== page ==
WHILE INDIVIDUAL designs vary, most of these seamless switchers provide five to eight inputs that can be anything you like, from composite NTSC to 1280×1024 SXGA RGB and even 480p/720p HDTV; and offer one, two or three up-converted outputs at a standard RGB pixel resolution of your choice. Internally, all interlaced sources are decoded (composite) and then converted from the YUV color space to RGB. Additional circuitry provides motion compensation, noise reduction and 3:2 pulldown correction for interlaced video sources. In this way, 480i video becomes RGB 480p video with progressive scan.

The next step is to scale — or resize — the 480p material to the desired output resolution, such as 1024 by 768 pixels. Other RGB sources that are already progressive are also similarly converted, using digital scaling techniques that interpolate additional pixels (scaling up) or compress and decimate pixels (scaling down). Finally, the up-converted sources are mixed or switched from one buffer to another. Note that all mixing, dissolve, wipe and iris effects are done at the final output resolution, which requires quite a bit of video RAM to pull off. Sync correction and genlock are also introduced here, so that the final image sent to the display has no “hits” or glitches.

Systems integrators know a good thing when they see it, so a clamor went up for smaller, rack-mountable conference room scalers. And guess what: Manufacturers are listening.

OPTIONS ON THE MARKET

FOLSOM RESEARCH brought out the PresentationPro compact seamless switcher at NAB 2001. It occupies one rack unit but incorporates full mixing/switching of interlaced and progressive signal sources. The output can be set to four different computer standards from VGA to SXGA, and there's also an audio follow switcher and line-level/microphone mixer. Motion adaptive de-interlacing is used for improved video quality from film material.

Analog Way invented the classic seamless switcher, as well as the name. Its current conference-room offering is the Smart Fade, a 7-input, single-output seamless switcher that assigns five input jacks to interlaced video in composite, Y/C or component formats; and two other jacks to RGB signals up to 1600×1200 resolution. Supported output formats include plasma standards as 852×480 and 1280×768, plus standard computer resolutions to 1280×1024. Stereo audio follow is standard.

Analog Way also has a basic seamless switcher (no mixing allowed), the Smart Cut 2. It provides two computer and five video inputs with audio follow, and converts all signals to RGB rates from VGA to SXGA.

Extron Electronics dipped into its barrel of ASICs and came up with the ISS 108 and ISS 408 integration seamless switchers. Both offer eight inputs (any interlaced or progressive source), dual buffered outputs on 15-pin jacks and BNCs, and a preview output. The ISS 108 supports 17 different output rates to 1024 by 768, while the ISS 408 adds HDTV compatibility and will scale up to 1365 by 1024 as well as 480p, 720p, 1080p and 1080i. Both incorporate automatic 3:2 pulldown detection, audio cross-fading, and feature five test patterns for display setup.

FSR's Compass seamless scaler/switcher is a 1RU design with seven inputs and one output (no preview bus). It uses programmable effects and accepts everything from composite to 480p and 720p HDTV and up to 1600×1200 RGB sources. Maximum output resolution is 1365 by 1024, and some 50-inch plasma resolutions (1280 by 768 and 1365 by 768) are supported.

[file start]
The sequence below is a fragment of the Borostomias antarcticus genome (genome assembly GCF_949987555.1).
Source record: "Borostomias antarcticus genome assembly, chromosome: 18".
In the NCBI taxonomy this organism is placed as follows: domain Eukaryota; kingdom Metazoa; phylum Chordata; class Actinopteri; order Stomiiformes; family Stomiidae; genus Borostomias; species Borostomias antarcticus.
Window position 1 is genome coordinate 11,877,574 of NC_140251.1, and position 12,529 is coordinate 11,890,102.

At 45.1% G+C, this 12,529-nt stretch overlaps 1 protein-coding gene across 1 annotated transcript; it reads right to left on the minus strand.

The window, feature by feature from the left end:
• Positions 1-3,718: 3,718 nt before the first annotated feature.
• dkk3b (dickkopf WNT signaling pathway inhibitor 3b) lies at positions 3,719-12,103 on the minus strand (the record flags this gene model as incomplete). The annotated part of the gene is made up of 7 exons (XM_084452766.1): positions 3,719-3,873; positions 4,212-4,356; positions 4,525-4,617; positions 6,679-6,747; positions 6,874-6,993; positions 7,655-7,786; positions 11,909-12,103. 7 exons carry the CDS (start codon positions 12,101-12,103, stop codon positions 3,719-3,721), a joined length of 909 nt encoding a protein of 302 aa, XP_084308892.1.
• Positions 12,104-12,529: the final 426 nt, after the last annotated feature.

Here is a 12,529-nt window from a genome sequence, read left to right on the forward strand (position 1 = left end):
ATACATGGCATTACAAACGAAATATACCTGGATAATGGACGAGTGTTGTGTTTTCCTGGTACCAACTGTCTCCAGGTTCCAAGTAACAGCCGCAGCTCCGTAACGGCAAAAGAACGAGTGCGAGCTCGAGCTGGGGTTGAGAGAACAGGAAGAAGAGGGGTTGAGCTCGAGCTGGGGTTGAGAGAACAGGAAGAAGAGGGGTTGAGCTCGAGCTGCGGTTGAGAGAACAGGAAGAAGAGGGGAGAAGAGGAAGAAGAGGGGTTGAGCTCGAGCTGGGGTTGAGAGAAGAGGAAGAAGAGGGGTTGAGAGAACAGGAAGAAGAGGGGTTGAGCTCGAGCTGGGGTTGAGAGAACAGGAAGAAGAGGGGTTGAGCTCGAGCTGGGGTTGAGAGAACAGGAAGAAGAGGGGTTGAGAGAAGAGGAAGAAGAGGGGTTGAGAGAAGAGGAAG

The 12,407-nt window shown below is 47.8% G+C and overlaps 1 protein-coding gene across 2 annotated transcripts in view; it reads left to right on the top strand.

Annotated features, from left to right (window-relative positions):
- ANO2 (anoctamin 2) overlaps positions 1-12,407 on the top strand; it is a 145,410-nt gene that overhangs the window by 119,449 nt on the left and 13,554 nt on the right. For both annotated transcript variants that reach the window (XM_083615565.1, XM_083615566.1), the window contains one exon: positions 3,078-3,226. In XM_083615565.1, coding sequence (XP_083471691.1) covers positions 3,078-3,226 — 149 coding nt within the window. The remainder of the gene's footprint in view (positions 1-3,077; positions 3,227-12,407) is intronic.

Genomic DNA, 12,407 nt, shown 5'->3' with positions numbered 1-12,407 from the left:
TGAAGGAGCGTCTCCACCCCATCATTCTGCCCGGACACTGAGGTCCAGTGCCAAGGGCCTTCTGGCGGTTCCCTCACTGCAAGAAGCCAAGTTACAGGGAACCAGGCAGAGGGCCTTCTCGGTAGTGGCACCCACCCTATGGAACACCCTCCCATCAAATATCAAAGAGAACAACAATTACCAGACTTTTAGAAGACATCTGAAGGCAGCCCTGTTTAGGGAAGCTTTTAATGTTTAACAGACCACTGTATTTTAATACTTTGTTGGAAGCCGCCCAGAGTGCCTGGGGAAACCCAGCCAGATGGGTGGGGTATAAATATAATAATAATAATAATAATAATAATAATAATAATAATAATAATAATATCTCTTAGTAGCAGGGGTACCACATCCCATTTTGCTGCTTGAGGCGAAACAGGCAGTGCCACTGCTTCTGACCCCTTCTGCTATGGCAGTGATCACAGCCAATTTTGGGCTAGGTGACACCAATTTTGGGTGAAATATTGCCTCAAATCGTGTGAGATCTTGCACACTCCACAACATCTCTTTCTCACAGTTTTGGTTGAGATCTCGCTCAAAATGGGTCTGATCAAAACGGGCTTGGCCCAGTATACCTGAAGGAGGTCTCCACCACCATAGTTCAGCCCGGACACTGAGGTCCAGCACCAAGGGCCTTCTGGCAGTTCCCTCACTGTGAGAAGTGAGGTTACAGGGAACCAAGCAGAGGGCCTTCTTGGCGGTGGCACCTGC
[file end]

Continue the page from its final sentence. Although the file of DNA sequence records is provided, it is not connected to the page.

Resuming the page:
Where there's a demand for an interface, there's Kramer Electronics. Kramer's VP-770DS, announced at CEDIA Expo, provides eight video and four audio inputs. It accepts interlaced and progressive-scan signals from NTSC to YPbPr and RGB 480p, 720p and 1080i, and converts them to any RGB output to 1600 by 1200 and also 480p, 720p and 1080i RGB.

It should be no surprise that InLine also decided to join the switcher/scaler fray with the IN1408. This standalone box (also rack-mountable) doesn't mix signals, but will let you switch effortlessly between up to eight different interlaced video sources and four RGB sources (maximum eight inputs at any time). In addition, the fifth and sixth inputs support DVI. Output signals are scaled from 640 by 480 to 1600 by 1200, and there's also a DVI output.

If there was ever a product category that can be called “set it and forget it,” this is it. But the fun isn't over yet. The 2RU and 1RU chassis are nice and small, but why not get rid of 'em entirely? In the future, you will likely see all the functions in a seamless scaler/switcher integrated into ASICs to be imbedded into plasma and LCD monitors, and LCD, DLP and LCoS (Liquid Crystal on Silicon) front and rear projectors. Some sort of digital interface would be used to control the actual functions, probably through an IP or similar interface. For that matter, we may move to all-digital interfaces and eliminate all the different analog cable configurations. (InLine was one of the first to support DVI, but it won't be the last.) Indeed, several manufacturers now provide card slots for development of seamless switcher and scaler products by the aftermarket.

Notable examples include Pioneer's new 50-inch PDP-503 FlexPlasma, and numerous large-venue/installation front LCD/DLP projectors. Don't be surprised if you eventually see similar functions appearing in consumer-grade RPTVs and plasma monitors. Could this be the next incredible shrinking product? Don't bet against it…

Peter H. Putman owns PHP Communications, Doylestown, Pennsylvania. He is the author of The Toastmasters Guide to Audiovisual Presentations and reviews large-screen video displays, scalers and computer/video interfaces.